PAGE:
Results 1-10of 14 Reviews
New York, New York
October 5, 2000
Dripping with Napoleonesque, The Palace is close to midtown shopping at places like Crate and Barrel,
Bloomingdales, and Saks. The style of the hotel is what could be called
maximalist: carpets are studded with imperial motifs, the furniture is heavy,
dark and rich, and the marble lobby looks like the designer just couldn’t
decide between about a dozen colors of marble. Minimalist chic is miles
away, and the luxurious appointments of the rooms make it easy to relax and
unwind. The rooms are large, often with nice views of various skyscrapers in
the area, and the bed was appointed with fabulous linen. But for a place
that charges five bucks for a tiny bottle of Coke from the room fridge,
certain details were disappointing. The bathrooms are small and dull,
despite the gold fixtures, and the weekend I was there, the in-room movie
service didn’t work.
From journal New York Quickie
September 2, 2007
Stocking Pelham, United Kingdom
August 10, 2009
From journal Coast to Coast
by smmmarti guide
October 24, 2004
Disturbing memories of Mrs. Helmsley’s misdeeds compounded the misunderstanding, and I nearly canceled the reservation. However, Manhattan was overbooked for the three-day weekend by that time. I was forced to relax and look on the bright side--at least I had a reservation.
Rather than the views of Central Park I’d imagined, I had a bird’s eye view of the spires of St. Patrick’s and VIP treatment in the concierge lounge. It took about ten minutes to get over my disappointment, when the words "new ownership" and "Le Cirque" were mentioned by the multi-lingual concierge who checked us in and guaranteed our wish was her command.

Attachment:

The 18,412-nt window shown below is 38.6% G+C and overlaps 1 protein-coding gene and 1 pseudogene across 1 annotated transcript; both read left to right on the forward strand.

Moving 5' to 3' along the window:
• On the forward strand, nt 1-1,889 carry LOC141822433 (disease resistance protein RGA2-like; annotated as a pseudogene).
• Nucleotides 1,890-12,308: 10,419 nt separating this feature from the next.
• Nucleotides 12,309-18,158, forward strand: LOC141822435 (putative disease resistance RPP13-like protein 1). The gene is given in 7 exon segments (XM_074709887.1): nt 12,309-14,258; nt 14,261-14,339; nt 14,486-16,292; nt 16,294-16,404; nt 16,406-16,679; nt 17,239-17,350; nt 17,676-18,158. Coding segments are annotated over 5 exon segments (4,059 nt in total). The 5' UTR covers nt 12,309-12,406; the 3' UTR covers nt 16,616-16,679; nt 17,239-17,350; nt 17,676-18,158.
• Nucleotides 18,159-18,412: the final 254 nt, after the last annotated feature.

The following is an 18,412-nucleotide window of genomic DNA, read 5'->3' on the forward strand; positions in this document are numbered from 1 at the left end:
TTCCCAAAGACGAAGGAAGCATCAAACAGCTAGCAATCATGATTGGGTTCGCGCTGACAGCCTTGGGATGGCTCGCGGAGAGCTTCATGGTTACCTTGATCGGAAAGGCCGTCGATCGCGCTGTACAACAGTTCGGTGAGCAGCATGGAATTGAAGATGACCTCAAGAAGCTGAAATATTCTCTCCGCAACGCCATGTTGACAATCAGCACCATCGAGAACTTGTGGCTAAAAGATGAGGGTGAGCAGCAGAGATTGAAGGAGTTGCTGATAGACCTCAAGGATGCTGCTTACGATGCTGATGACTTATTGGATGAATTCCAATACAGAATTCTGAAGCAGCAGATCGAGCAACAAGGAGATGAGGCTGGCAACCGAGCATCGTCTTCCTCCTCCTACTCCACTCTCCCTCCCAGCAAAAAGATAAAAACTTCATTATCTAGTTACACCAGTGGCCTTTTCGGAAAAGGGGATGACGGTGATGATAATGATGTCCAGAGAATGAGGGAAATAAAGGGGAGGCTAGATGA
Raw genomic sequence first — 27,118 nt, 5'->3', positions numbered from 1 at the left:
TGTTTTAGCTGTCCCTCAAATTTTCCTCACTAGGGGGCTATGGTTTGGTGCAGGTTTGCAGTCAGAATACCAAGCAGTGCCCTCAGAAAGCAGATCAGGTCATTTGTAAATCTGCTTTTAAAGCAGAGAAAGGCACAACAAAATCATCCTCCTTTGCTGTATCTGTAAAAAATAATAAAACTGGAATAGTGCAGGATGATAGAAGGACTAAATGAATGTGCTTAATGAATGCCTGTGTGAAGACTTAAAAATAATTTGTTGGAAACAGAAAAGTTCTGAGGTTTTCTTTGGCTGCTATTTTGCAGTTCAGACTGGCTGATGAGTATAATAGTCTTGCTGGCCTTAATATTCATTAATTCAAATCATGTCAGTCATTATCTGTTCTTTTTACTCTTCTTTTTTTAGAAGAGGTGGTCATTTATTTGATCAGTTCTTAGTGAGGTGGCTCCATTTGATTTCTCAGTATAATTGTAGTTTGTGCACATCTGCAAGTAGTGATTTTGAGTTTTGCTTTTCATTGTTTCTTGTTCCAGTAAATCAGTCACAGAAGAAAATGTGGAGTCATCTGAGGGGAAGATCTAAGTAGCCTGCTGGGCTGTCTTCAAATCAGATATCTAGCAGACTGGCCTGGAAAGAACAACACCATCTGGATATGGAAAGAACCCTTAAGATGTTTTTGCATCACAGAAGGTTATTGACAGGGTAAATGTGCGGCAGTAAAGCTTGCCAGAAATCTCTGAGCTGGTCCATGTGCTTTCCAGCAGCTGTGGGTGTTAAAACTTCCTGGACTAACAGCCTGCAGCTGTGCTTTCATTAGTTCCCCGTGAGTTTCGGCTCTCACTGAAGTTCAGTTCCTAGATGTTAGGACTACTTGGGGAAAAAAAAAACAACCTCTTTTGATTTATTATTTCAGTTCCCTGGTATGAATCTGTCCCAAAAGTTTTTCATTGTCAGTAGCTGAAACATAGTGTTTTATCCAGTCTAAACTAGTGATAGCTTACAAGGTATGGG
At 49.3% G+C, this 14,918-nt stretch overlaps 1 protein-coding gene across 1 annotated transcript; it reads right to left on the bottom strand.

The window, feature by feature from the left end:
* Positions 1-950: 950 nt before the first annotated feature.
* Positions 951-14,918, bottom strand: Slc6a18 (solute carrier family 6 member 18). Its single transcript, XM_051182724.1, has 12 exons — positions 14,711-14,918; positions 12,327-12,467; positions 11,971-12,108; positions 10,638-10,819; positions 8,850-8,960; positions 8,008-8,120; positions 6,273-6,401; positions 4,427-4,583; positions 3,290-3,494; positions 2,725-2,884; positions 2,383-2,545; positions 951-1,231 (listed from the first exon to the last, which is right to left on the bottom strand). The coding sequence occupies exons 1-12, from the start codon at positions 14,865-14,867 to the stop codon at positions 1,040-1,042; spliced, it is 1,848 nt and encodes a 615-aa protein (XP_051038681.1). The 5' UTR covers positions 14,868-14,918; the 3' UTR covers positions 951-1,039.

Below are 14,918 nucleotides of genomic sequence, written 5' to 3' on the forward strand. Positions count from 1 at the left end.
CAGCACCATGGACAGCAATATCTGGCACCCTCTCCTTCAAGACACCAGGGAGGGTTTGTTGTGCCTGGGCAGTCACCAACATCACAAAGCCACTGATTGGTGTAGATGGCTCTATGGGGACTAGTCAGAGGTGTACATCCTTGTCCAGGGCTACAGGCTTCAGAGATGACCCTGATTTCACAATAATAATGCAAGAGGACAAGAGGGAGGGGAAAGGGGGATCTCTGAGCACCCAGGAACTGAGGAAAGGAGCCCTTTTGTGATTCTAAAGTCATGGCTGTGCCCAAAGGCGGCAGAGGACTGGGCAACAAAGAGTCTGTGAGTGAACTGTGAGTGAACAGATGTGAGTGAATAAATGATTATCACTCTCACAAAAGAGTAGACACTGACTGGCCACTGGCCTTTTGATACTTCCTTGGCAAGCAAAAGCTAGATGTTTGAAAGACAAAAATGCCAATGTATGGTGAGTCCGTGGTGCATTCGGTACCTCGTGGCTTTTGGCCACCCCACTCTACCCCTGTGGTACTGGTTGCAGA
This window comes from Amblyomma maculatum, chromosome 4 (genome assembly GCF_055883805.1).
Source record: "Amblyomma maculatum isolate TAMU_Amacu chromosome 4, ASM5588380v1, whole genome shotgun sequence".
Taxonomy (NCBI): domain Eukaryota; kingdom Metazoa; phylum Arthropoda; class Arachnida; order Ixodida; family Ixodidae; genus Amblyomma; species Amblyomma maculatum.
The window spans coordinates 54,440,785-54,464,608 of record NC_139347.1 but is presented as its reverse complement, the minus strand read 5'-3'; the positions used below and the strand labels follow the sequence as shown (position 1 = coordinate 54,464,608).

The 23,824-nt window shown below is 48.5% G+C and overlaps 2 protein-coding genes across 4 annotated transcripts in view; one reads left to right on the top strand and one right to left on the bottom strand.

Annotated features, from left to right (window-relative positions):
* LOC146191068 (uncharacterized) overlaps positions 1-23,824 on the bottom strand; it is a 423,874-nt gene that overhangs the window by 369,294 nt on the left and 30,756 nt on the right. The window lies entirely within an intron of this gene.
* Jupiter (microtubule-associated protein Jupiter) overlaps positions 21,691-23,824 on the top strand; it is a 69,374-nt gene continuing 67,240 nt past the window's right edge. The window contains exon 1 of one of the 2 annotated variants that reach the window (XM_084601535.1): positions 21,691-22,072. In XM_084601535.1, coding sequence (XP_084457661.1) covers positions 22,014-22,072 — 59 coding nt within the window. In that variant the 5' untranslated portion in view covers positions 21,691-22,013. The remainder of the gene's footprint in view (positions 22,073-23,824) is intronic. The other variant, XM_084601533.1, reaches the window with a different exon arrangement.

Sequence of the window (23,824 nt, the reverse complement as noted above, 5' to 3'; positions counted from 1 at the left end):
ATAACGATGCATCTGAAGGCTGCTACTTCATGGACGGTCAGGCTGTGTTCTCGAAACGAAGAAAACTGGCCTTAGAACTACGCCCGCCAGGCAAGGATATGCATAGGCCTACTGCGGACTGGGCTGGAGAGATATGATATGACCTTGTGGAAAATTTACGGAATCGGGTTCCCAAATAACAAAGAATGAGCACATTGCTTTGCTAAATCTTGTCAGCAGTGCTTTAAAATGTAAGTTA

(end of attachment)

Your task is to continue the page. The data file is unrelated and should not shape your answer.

"Dinner at Le Cirque?"
"Eight or 8:30?"
"Bombay Dream tickets?"
"Matinee or evening? Orchestra or balcony?"
I was beginning to like it here already.
The Palace rises 55 floors above Madison Avenue, sharing "air space" above the Villard Houses, a complex of town homes built in 1892 by financier Henry Villard. After paying an exorbitant price for the property directly across from St. Patrick’s cathedral, Mr. Villard unfortunately went bankrupt before moving into the grand estate. The property was eventually bought by the Archdiocese of New York, its use changing from residential to office and back again throughout the years.
Rather than demolish the Renaissance Revival buildings, the Helmsleys bought air rights and built around them in the late seventies. From 1980 to 1993, the hotel was known as the Helmsley Palace, but after the namesakes met their unfortunate fate, new owners took over and embarked on an extensive renovation.
The hotel does its best to retain the elegance established in the original courtyard residences. The lobby is replete with sweeping marble stairs, room-sized fireplace, and lush décor. Rooms are very spacious and well-equipped with truly luscious robes, in-room wireless internet, spa amenities, and a VIP lounge serving complimentary breakfast, snacks, drinks, canapés and desserts. The 7,000-square-foot spa and fitness center removes any excuse for missing your workout, as exercise shoes and garb are available at no charge.
My favorite spot to roost in the posh hotel was outdoors, in the brisk October air circulating through the Villard Houses courtyard. Unlike the interior of the hotel, which seems cramped in some corners, overblown in others, the Italianate courtyard offers proportion, grace, and a sense of scale. Themes from neighboring Le Cirque are repeated in the topiaries, whimsical animals illuminated by Italian lights.
Across the street, the great cathedral of St. Patrick’s stands sentinel. I couldn’t help thinking how things may have turned out differently for Leona had she stopped in the cathedral on her way to work. I thought it over, then went inside to light a candle.
I was just giving thanks, praying I’d return again soon to New York and the Palace.
From journal Man-oh-man-hattan!
December 13, 2006
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June 25, 2006
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June 9, 2006
May 19, 2011